At present, the Government is implementing a new national unfair contracts law. For some this is interfering with the notion of two perfectly rational parties reaching an agreement of mutual benefit — but in many consumer transactions this is not the case.

This reform is really about risk.

In some cases, businesses approach the question of dealing with a consumer on the basis that it should be a risk-free transaction from the business’ point of view.

Unfair contract terms regulation is about making a business think about risk realistically and working out what risk it can assume, having regard to the circumstances of the transaction, rather than simply through an exercise of superior bargaining power.

The way ahead for Australian consumer policy

As I mentioned when I began my remarks, this is a dynamic time for consumer policy.

One of my key purposes today — in talking to you — is to provide some background to the way in which Treasury is approaching consumer policy questions, in circumstances where the pace of reform is faster than we may have been used to in the past.

Is Treasury still making use of the unfortunate homo economicus? The answer is undoubtedly ‘yes’, but there is a ‘but’. We are also taking on board the lessons that psychologists and behavioural economists are deriving about human behaviour.

In informing decisions about consumer policy, we now look to a range of tools based on a greater appreciation of consumer problems and the ways in which markets work. But, in implementing the national consumer policy objective, Treasury will continue to apply the four core principles to consumer policy I mentioned earlier, which recognise that competitive markets drive consumer welfare, and suggest that government interventions must be well targeted, must preserve competition and must empower consumers as much as possible.

We confront fast-changing consumer markets — driven by the technological development and innovation that businesses like yours undertake all the time to meet consumer needs and wants. And our laws must keep pace with these changes, to deal with the changing risks that Australian consumers confront in this kind of environment. In this climate, we need to do more than simply look at consumer behaviour and throw up our hands in despair at the irrationality of it all.

The development of the Australian Consumer Law is the first step in responding to these challenges, by creating a single national law, which will do much to reduce costs for national businesses, and encourage the growth of new businesses, all to the benefit of consumers.

References:

DellaVigna, Stefano (2009), ‘Psychology and Economics: Evidence from the Field’, Journal of Economic Literature 47 (2), pp 315-72.

Freedman, Seth M., Kearney, Melissa Schettini and Lederman, Mara (2009), ‘Product recalls, imperfect information, and spillover effects: lessons from the consumer response to the 2007 toy recalls’, Working Paper 15183, National Bureau of Economic Research, Cambridge, United States.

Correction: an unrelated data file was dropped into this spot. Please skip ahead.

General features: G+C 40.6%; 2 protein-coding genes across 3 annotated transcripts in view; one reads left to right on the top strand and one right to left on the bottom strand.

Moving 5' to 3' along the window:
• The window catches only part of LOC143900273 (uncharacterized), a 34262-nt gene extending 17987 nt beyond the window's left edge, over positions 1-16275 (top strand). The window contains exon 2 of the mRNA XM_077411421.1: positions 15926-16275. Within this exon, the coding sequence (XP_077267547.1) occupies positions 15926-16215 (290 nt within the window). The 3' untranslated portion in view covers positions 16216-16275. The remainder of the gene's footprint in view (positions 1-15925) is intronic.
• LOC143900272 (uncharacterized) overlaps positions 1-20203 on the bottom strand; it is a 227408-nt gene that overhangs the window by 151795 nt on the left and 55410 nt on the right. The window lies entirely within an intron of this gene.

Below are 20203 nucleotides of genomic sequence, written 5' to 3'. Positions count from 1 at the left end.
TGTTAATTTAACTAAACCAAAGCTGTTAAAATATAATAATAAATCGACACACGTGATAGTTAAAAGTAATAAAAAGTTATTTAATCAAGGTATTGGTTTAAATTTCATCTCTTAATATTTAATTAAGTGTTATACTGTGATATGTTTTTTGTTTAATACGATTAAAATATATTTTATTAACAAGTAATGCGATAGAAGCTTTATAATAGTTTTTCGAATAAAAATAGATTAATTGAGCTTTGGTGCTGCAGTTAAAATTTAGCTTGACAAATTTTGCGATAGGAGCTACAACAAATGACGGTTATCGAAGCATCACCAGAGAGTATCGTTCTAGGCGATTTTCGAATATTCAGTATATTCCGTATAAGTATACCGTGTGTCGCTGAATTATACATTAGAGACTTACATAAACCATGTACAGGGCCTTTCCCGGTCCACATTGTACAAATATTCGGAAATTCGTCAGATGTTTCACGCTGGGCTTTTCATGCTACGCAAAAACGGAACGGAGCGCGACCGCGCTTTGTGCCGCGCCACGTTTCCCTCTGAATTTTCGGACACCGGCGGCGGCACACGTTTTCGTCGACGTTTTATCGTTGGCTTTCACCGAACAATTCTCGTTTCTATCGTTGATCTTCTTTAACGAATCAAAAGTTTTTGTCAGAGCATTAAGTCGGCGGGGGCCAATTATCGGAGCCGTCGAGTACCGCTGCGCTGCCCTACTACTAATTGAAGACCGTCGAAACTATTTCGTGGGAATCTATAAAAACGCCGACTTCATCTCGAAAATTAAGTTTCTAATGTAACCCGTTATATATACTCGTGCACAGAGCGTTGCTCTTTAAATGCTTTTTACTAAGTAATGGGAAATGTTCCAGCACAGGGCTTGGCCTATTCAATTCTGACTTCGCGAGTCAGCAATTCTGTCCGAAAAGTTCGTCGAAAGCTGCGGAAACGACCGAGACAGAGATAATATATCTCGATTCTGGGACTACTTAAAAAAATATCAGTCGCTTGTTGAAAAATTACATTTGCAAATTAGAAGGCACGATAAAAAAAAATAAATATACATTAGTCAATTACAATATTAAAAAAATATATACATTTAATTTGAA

Henry, Ken (2007), ‘Connecting consumers and the economy: the big picture’, closing address to the National Consumer Congress, Melbourne, 15 March 2007.

Kahneman, Daniel (2003), ‘Maps of Bounded Rationality: Psychology for Behavioural Economics’, The American Economic Review 93 (5), pp 1449-75.

McAllister, Ian (2009), ‘Public Opinion Towards the Economy and the Global Financial Crisis: Results from the ANU Poll’, Australian National University, <http://www.anu.edu.au/anupoll/images/uploads/ANU_Poll_Economy_Report_v1_v2.pdf> at 11 August 2009.

Productivity Commission (2008a), Review of Australia’s Consumer Policy Framework, Final Report, Volume 2, Productivity Commission, Canberra.

Productivity Commission (2008b), Behavioural Economics and Public Policy, Roundtable Proceedings, Productivity Commission, Canberra.

Thaler, Richard H. and Sunstein, Cass R. (2003), ‘Behavioural economics, public policy and paternalism: Libertarian Paternalism’, The American Economic Review 93 (2), pp 175-9.

Thaler, Richard H. and Sunstein, Cass R. (2008), Nudge: improving decisions about health, wealth and happiness, Yale University Press, New Haven.


1 I would like to thank Stephen Hally-Burton, Marianne Dolman and Simon Writer for their assistance in preparing this paper. Thank you also to Treasury colleagues for their comments.

2 Productivity Commission (2008a), page 323.

3 McAllister (2009), page 11.

4 Freedman, Kearney and Lederman (2009), NBER Working Paper No. 15183

5 For more detail on this characterisation of homo economicus, see Brennan, ‘Behavioural Economics and Public Policy’ in Productivity Commission (2008b), pages 133-4.

6 See DellaVigna (2009), page 316.

7 See Kahneman (2003), page 1450.

8 Mulholland, ‘Behavioural Economics and the Federal Trade Commission’ in PC (2008) at page 71.

9 Gittins, ‘Dinner Address’ in PC (2008), page 151.

10 Thaler and Sunstein (2003), pages 175-9.